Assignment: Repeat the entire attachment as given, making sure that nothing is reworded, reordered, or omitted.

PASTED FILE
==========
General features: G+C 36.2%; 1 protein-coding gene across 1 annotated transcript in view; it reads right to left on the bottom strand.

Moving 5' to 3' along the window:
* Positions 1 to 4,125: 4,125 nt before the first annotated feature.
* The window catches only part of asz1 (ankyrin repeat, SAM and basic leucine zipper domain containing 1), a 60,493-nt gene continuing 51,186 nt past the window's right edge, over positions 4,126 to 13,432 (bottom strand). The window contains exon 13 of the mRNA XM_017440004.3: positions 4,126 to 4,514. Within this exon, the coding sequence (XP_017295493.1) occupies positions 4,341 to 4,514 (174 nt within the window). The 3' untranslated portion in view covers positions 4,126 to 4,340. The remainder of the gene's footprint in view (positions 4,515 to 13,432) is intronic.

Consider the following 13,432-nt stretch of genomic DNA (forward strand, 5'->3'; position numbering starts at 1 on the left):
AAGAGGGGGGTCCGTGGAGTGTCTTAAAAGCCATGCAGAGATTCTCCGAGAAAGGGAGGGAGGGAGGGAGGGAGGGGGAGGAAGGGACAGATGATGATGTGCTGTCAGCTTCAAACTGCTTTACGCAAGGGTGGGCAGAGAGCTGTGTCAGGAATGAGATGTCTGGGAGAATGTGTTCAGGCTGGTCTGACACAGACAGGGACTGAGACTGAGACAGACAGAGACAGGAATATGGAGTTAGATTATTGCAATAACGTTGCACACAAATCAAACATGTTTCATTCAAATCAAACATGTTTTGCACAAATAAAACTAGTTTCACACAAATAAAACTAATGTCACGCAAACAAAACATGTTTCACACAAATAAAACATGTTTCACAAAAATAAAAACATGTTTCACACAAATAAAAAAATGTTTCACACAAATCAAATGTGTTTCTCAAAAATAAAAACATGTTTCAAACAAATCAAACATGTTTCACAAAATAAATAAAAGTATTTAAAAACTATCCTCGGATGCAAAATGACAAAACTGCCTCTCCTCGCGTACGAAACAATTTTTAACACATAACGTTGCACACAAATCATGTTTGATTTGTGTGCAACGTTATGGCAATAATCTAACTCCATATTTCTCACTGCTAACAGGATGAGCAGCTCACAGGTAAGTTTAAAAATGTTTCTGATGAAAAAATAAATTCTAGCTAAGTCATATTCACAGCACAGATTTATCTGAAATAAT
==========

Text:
General features: G+C 36.2%; 1 protein-coding gene across 1 annotated transcript in view; it reads right to left on the bottom strand.

Moving 5' to 3' along the window:
* Positions 1 to 4,125: 4,125 nt before the first annotated feature.
* The window catches only part of asz1 (ankyrin repeat, SAM and basic leucine zipper domain containing 1), a 60,493-nt gene continuing 51,186 nt past the window's right edge, over positions 4,126 to 13,432 (bottom strand). The window contains exon 13 of the mRNA XM_017440004.3: positions 4,126 to 4,514. Within this exon, the coding sequence (XP_017295493.1) occupies positions 4,341 to 4,514 (174 nt within the window). The 3' untranslated portion in view covers positions 4,126 to 4,340. The remainder of the gene's footprint in view (positions 4,515 to 13,432) is intronic.

Consider the following 13,432-nt stretch of genomic DNA (forward strand, 5'->3'; position numbering starts at 1 on the left):
AAGAGGGGGGTCCGTGGAGTGTCTTAAAAGCCATGCAGAGATTCTCCGAGAAAGGGAGGGAGGGAGGGAGGGAGGGGGAGGAAGGGACAGATGATGATGTGCTGTCAGCTTCAAACTGCTTTACGCAAGGGTGGGCAGAGAGCTGTGTCAGGAATGAGATGTCTGGGAGAATGTGTTCAGGCTGGTCTGACACAGACAGGGACTGAGACTGAGACAGACAGAGACAGGAATATGGAGTTAGATTATTGCAATAACGTTGCACACAAATCAAACATGTTTCATTCAAATCAAACATGTTTTGCACAAATAAAACTAGTTTCACACAAATAAAACTAATGTCACGCAAACAAAACATGTTTCACACAAATAAAACATGTTTCACAAAAATAAAAACATGTTTCACACAAATAAAAAAATGTTTCACACAAATCAAATGTGTTTCTCAAAAATAAAAACATGTTTCAAACAAATCAAACATGTTTCACAAAATAAATAAAAGTATTTAAAAACTATCCTCGGATGCAAAATGACAAAACTGCCTCTCCTCGCGTACGAAACAATTTTTAACACATAACGTTGCACACAAATCATGTTTGATTTGTGTGCAACGTTATGGCAATAATCTAACTCCATATTTCTCACTGCTAACAGGATGAGCAGCTCACAGGTAAGTTTAAAAATGTTTCTGATGAAAAAATAAATTCTAGCTAAGTCATATTCACAGCACAGATTTATCTGAAATAAT